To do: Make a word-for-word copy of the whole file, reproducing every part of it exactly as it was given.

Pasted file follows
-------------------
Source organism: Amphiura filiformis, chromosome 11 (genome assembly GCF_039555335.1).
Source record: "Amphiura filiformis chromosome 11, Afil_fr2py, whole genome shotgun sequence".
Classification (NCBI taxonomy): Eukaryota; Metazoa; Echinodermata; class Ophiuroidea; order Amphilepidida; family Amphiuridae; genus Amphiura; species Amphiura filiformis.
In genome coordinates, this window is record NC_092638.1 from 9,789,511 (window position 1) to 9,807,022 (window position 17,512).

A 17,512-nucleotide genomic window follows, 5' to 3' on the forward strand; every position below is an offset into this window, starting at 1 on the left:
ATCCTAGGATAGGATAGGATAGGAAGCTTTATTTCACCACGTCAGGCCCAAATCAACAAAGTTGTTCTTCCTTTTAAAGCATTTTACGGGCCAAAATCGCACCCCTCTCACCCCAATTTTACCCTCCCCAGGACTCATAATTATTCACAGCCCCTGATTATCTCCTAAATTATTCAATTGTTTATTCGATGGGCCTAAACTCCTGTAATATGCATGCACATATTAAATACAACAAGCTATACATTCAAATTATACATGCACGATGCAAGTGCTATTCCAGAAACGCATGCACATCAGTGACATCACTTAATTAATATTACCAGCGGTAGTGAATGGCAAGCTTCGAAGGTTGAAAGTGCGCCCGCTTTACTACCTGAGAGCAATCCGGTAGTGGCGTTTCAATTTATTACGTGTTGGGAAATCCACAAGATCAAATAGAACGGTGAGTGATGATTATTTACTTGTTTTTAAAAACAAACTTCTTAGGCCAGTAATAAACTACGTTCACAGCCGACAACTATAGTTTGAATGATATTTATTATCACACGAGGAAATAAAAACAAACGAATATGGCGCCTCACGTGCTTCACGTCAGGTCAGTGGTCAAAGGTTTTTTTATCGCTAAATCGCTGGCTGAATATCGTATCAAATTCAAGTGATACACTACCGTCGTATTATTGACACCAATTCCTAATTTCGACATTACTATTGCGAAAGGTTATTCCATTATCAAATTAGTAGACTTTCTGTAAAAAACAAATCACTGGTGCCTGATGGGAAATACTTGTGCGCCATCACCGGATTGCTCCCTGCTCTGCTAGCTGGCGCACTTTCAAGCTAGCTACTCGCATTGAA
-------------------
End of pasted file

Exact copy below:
Source organism: Amphiura filiformis, chromosome 11 (genome assembly GCF_039555335.1).
Source record: "Amphiura filiformis chromosome 11, Afil_fr2py, whole genome shotgun sequence".
Classification (NCBI taxonomy): Eukaryota; Metazoa; Echinodermata; class Ophiuroidea; order Amphilepidida; family Amphiuridae; genus Amphiura; species Amphiura filiformis.
In genome coordinates, this window is record NC_092638.1 from 9,789,511 (window position 1) to 9,807,022 (window position 17,512).

A 17,512-nucleotide genomic window follows, 5' to 3' on the forward strand; every position below is an offset into this window, starting at 1 on the left:
ATCCTAGGATAGGATAGGATAGGAAGCTTTATTTCACCACGTCAGGCCCAAATCAACAAAGTTGTTCTTCCTTTTAAAGCATTTTACGGGCCAAAATCGCACCCCTCTCACCCCAATTTTACCCTCCCCAGGACTCATAATTATTCACAGCCCCTGATTATCTCCTAAATTATTCAATTGTTTATTCGATGGGCCTAAACTCCTGTAATATGCATGCACATATTAAATACAACAAGCTATACATTCAAATTATACATGCACGATGCAAGTGCTATTCCAGAAACGCATGCACATCAGTGACATCACTTAATTAATATTACCAGCGGTAGTGAATGGCAAGCTTCGAAGGTTGAAAGTGCGCCCGCTTTACTACCTGAGAGCAATCCGGTAGTGGCGTTTCAATTTATTACGTGTTGGGAAATCCACAAGATCAAATAGAACGGTGAGTGATGATTATTTACTTGTTTTTAAAAACAAACTTCTTAGGCCAGTAATAAACTACGTTCACAGCCGACAACTATAGTTTGAATGATATTTATTATCACACGAGGAAATAAAAACAAACGAATATGGCGCCTCACGTGCTTCACGTCAGGTCAGTGGTCAAAGGTTTTTTTATCGCTAAATCGCTGGCTGAATATCGTATCAAATTCAAGTGATACACTACCGTCGTATTATTGACACCAATTCCTAATTTCGACATTACTATTGCGAAAGGTTATTCCATTATCAAATTAGTAGACTTTCTGTAAAAAACAAATCACTGGTGCCTGATGGGAAATACTTGTGCGCCATCACCGGATTGCTCCCTGCTCTGCTAGCTGGCGCACTTTCAAGCTAGCTACTCGCATTGAA